Copyright protects the material expression of an idea, but not the idea itself. Copyright material is described as 'works' and 'other subject matter' and includes:
- art (including photos, illustrations, graphs, charts)
- literature (including all text-based works, hardcopy or digital)
- music and sound recordings
- television and radio broadcasts
Using copyright material
Using copyright material
Many everyday school activities involve using copyright material. Web pages, audio books, stock images and teaching resources are all examples of material that may be protected by copyright. Teachers and other school staff use copyright material when downloading, scanning, photocopying, saving to drive or learning management system (LMS), taking screen captures, performing material and screening films.
All of these uses involve copyright. In general, copyright materials can only be used in the ways that the owner specifies.
Teachers’ use of copyright material
Teachers may copy material if:
- it is owned by the Department or another Victorian government department
- it is covered under a Creative Commons licence
- a statutory exception applies, such as fair dealing
- copyright has expired (generally 70 years after the death of the author)
- permission has been obtained from the copyright owner
- one of the education licences held by the Department permits the intended use
The following information is an introduction to topics covered in detail on the schools’ Smartcopying website, which is the official and primary source of guidance about educational uses of copyright material in Australian schools.
The education licences
Many everyday uses of copyright material in schools are covered under a collection of five licences, referred to as the education licences. Generally, these licences apply only to schools' internal uses of copyright material. The education licences make it easy for schools to use copyright material without having to obtain the copyright owner’s direct permission.
The following table sets out the 5 education licences held by the Department in relation to copyright material.
The Department pays an annual fee for each of the copyright licences. The fees go to the copyright collecting societies who then distribute the fees as royalty payments to their members, the copyright holders.
Occasionally, but no more than once every eight years, a school may be required to participate in a copyright survey. Participation is an obligation under the education licences. The purpose of the surveys is to collect a sample of works that are copied for educational purposes. The sample data is used to identify copyright owners so they can be paid for the use of their work.
When using copyright material under the terms of the copyright licences, the creator and source should be attributed whenever it is reasonable to do so. This helps identify works copied during the copyright surveys.
Teachers may also rely on copyright exceptions to use material without permission, for example, when copying for exams, writing material on a whiteboard, performing or communicating material in a classroom, or in some circumstances where none of the education licences apply. Visit for more details.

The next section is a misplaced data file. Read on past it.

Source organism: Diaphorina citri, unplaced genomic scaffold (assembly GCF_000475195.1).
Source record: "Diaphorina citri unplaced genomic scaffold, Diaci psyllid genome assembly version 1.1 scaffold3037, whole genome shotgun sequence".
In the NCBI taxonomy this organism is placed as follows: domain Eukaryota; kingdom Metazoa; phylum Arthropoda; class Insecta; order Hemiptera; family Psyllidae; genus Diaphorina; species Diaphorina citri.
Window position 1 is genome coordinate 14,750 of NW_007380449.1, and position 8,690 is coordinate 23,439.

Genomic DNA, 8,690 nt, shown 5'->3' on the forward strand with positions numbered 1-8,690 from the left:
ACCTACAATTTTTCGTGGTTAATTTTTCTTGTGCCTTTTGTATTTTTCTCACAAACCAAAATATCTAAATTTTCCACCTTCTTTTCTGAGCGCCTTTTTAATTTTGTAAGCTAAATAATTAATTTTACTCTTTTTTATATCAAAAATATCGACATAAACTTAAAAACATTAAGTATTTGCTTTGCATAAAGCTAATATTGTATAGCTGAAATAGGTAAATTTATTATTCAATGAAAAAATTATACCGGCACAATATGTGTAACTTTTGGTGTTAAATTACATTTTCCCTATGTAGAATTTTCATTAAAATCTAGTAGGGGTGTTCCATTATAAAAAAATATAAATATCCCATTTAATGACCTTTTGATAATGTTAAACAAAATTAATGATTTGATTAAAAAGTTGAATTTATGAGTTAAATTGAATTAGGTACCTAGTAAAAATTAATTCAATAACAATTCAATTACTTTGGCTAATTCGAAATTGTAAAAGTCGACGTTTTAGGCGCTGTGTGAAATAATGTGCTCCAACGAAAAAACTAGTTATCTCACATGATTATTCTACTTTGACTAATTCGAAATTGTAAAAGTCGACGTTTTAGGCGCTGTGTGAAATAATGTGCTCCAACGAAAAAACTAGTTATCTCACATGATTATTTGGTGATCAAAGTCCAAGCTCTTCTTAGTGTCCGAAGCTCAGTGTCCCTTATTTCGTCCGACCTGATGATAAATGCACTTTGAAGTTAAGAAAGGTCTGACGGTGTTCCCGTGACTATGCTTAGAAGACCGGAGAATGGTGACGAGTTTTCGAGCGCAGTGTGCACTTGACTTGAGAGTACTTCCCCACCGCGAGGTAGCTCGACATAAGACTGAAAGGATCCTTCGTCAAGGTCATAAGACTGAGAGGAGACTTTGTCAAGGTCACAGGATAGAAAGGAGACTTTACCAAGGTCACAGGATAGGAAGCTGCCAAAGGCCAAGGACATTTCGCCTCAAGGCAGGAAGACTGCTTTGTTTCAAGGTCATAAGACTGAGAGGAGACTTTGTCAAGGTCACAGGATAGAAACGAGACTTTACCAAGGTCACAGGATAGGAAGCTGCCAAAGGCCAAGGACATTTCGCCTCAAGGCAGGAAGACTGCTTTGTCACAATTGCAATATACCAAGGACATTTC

Licences for schools' non-educational uses of copyright material
Fundraising activities that rely on the use of copyright works are outside the scope of the education licences. A direct ‘one-off’ licence may be available through the copyright owner’s collecting society. (See table above)
Attributing copyright material belonging to others
Material not created by school staff or the Department is referred to as third party material. Schools are advised to attribute third party material whenever reasonable to do so. This is always best practice and in some cases required by licence terms and other rights.
- is the acknowledgment, or crediting, of the original creator of a work
- is usually displayed close to the work, for example, in the caption to a photograph
- includes the work's title, the name of the creator/owner, the source, and notes the terms under which it was copied (for example 'used with permission' or 'licensed under CC BY')
Creators often specify how to attribute their work and these instructions should be followed.
Scenario — using a photo in a classroom activity sheet
A teacher creates a classroom activity sheet for his students which includes a third party image. Permission for this internal educational use is covered under the Text and Artistic Licence. The teacher should attribute the photographer, e.g. BarbDwire66, Alpha Stock Images, CC BY-SA 3.0.
Students and copyright
Library warning notice
Schools must display copyright warning notices near photocopiers, printers, scanners and devices that are used by students to copy content. These notices protect schools from liability for copyright infringements when students use these machines.
Copyright in material created by students
Students hold copyright as creators of their own work. Permission must be obtained before using student intellectual property outside of ordinary internal educational purposes, for example, when uploading student artwork to a school website. To seek permission, use the
Sharing copyright material
Sharing copyright material
In most circumstances, schools are required to share the original copyright materials they create with other schools and the broader public.
Schools may wish to share original material that they have created on a school website or directly with other schools or organisations. This is done by applying a licence to the material that indicates what others can and can’t do with it.
The recommended licence to apply to original copyright material is the Creative Commons Attribution 4.0 International licence (CC BY). This licence:
- is suitable for most original material school staff create and wish to share or release to the public
- allows users to copy, share and edit the copyright material in any medium or format without seeking permission, provided that attribution is made to the school and the Department
- does not allow re-use of logos, trademarks and branding, or material created by third parties
CC BY is the default licence for the Department and schools’ publications and websites. Only in limited circumstances should another licence be applied. The schools’ version of this licence is shown in Figure 1 and is available for school use at . To view the licence used for corporate material, refer to: